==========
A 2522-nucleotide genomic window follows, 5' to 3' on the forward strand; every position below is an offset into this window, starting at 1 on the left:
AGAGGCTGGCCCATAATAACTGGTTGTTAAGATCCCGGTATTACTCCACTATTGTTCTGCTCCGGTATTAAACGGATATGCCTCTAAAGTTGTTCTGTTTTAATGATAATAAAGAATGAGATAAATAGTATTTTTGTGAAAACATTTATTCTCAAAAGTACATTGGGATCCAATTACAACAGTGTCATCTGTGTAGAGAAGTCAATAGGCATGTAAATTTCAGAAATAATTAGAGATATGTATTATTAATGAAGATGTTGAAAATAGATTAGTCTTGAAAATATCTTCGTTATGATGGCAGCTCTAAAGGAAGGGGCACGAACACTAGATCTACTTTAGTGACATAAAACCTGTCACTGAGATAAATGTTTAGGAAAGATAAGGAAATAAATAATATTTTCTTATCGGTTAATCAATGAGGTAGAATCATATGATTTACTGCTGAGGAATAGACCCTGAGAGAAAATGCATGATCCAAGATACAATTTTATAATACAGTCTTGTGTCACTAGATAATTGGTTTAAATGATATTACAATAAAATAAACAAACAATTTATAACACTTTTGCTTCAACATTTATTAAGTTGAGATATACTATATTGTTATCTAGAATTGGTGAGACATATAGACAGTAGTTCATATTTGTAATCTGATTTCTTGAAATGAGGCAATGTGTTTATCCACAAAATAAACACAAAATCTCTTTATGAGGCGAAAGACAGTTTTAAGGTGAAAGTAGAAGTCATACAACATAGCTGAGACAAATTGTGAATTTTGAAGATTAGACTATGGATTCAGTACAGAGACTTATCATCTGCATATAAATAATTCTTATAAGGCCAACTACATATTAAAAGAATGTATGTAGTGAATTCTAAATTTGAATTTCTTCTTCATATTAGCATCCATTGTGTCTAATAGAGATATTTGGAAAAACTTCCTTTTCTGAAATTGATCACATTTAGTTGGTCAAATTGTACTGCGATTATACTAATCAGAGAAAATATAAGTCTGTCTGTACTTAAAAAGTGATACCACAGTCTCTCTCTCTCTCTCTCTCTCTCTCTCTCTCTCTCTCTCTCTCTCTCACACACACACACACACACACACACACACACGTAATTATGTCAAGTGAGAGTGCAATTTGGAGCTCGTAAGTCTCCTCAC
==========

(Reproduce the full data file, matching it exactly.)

A 2522-nucleotide genomic window follows, 5' to 3' on the forward strand; every position below is an offset into this window, starting at 1 on the left:
AGAGGCTGGCCCATAATAACTGGTTGTTAAGATCCCGGTATTACTCCACTATTGTTCTGCTCCGGTATTAAACGGATATGCCTCTAAAGTTGTTCTGTTTTAATGATAATAAAGAATGAGATAAATAGTATTTTTGTGAAAACATTTATTCTCAAAAGTACATTGGGATCCAATTACAACAGTGTCATCTGTGTAGAGAAGTCAATAGGCATGTAAATTTCAGAAATAATTAGAGATATGTATTATTAATGAAGATGTTGAAAATAGATTAGTCTTGAAAATATCTTCGTTATGATGGCAGCTCTAAAGGAAGGGGCACGAACACTAGATCTACTTTAGTGACATAAAACCTGTCACTGAGATAAATGTTTAGGAAAGATAAGGAAATAAATAATATTTTCTTATCGGTTAATCAATGAGGTAGAATCATATGATTTACTGCTGAGGAATAGACCCTGAGAGAAAATGCATGATCCAAGATACAATTTTATAATACAGTCTTGTGTCACTAGATAATTGGTTTAAATGATATTACAATAAAATAAACAAACAATTTATAACACTTTTGCTTCAACATTTATTAAGTTGAGATATACTATATTGTTATCTAGAATTGGTGAGACATATAGACAGTAGTTCATATTTGTAATCTGATTTCTTGAAATGAGGCAATGTGTTTATCCACAAAATAAACACAAAATCTCTTTATGAGGCGAAAGACAGTTTTAAGGTGAAAGTAGAAGTCATACAACATAGCTGAGACAAATTGTGAATTTTGAAGATTAGACTATGGATTCAGTACAGAGACTTATCATCTGCATATAAATAATTCTTATAAGGCCAACTACATATTAAAAGAATGTATGTAGTGAATTCTAAATTTGAATTTCTTCTTCATATTAGCATCCATTGTGTCTAATAGAGATATTTGGAAAAACTTCCTTTTCTGAAATTGATCACATTTAGTTGGTCAAATTGTACTGCGATTATACTAATCAGAGAAAATATAAGTCTGTCTGTACTTAAAAAGTGATACCACAGTCTCTCTCTCTCTCTCTCTCTCTCTCTCTCTCTCTCTCTCTCTCTCTCACACACACACACACACACACACACACACACGTAATTATGTCAAGTGAGAGTGCAATTTGGAGCTCGTAAGTCTCCTCAC